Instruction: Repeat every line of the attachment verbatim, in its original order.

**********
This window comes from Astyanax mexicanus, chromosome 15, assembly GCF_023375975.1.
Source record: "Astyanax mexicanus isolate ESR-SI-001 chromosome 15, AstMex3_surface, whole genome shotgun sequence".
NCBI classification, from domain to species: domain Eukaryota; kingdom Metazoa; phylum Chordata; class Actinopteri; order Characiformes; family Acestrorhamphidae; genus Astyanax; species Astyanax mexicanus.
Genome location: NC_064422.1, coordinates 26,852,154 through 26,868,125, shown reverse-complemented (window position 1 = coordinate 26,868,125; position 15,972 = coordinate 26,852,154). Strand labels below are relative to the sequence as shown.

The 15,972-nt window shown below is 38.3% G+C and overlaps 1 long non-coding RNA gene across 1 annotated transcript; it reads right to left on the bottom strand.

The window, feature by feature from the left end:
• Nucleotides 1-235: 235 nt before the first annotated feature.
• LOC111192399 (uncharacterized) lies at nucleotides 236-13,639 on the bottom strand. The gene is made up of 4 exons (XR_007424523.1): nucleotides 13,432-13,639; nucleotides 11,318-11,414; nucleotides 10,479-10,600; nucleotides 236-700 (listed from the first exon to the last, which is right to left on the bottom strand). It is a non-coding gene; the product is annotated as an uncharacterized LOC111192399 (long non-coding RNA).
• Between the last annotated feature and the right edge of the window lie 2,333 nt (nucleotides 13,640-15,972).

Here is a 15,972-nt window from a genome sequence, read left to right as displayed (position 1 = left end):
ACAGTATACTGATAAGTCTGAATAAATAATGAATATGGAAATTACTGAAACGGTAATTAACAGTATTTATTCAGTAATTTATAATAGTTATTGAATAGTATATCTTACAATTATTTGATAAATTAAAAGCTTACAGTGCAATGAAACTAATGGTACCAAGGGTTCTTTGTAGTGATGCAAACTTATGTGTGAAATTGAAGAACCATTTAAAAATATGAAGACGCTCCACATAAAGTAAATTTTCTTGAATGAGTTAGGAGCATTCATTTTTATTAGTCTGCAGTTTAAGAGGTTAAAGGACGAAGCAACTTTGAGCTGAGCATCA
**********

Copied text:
This window comes from Astyanax mexicanus, chromosome 15, assembly GCF_023375975.1.
Source record: "Astyanax mexicanus isolate ESR-SI-001 chromosome 15, AstMex3_surface, whole genome shotgun sequence".
NCBI classification, from domain to species: domain Eukaryota; kingdom Metazoa; phylum Chordata; class Actinopteri; order Characiformes; family Acestrorhamphidae; genus Astyanax; species Astyanax mexicanus.
Genome location: NC_064422.1, coordinates 26,852,154 through 26,868,125, shown reverse-complemented (window position 1 = coordinate 26,868,125; position 15,972 = coordinate 26,852,154). Strand labels below are relative to the sequence as shown.

The 15,972-nt window shown below is 38.3% G+C and overlaps 1 long non-coding RNA gene across 1 annotated transcript; it reads right to left on the bottom strand.

The window, feature by feature from the left end:
• Nucleotides 1-235: 235 nt before the first annotated feature.
• LOC111192399 (uncharacterized) lies at nucleotides 236-13,639 on the bottom strand. The gene is made up of 4 exons (XR_007424523.1): nucleotides 13,432-13,639; nucleotides 11,318-11,414; nucleotides 10,479-10,600; nucleotides 236-700 (listed from the first exon to the last, which is right to left on the bottom strand). It is a non-coding gene; the product is annotated as an uncharacterized LOC111192399 (long non-coding RNA).
• Between the last annotated feature and the right edge of the window lie 2,333 nt (nucleotides 13,640-15,972).

Here is a 15,972-nt window from a genome sequence, read left to right as displayed (position 1 = left end):
ACAGTATACTGATAAGTCTGAATAAATAATGAATATGGAAATTACTGAAACGGTAATTAACAGTATTTATTCAGTAATTTATAATAGTTATTGAATAGTATATCTTACAATTATTTGATAAATTAAAAGCTTACAGTGCAATGAAACTAATGGTACCAAGGGTTCTTTGTAGTGATGCAAACTTATGTGTGAAATTGAAGAACCATTTAAAAATATGAAGACGCTCCACATAAAGTAAATTTTCTTGAATGAGTTAGGAGCATTCATTTTTATTAGTCTGCAGTTTAAGAGGTTAAAGGACGAAGCAACTTTGAGCTGAGCATCA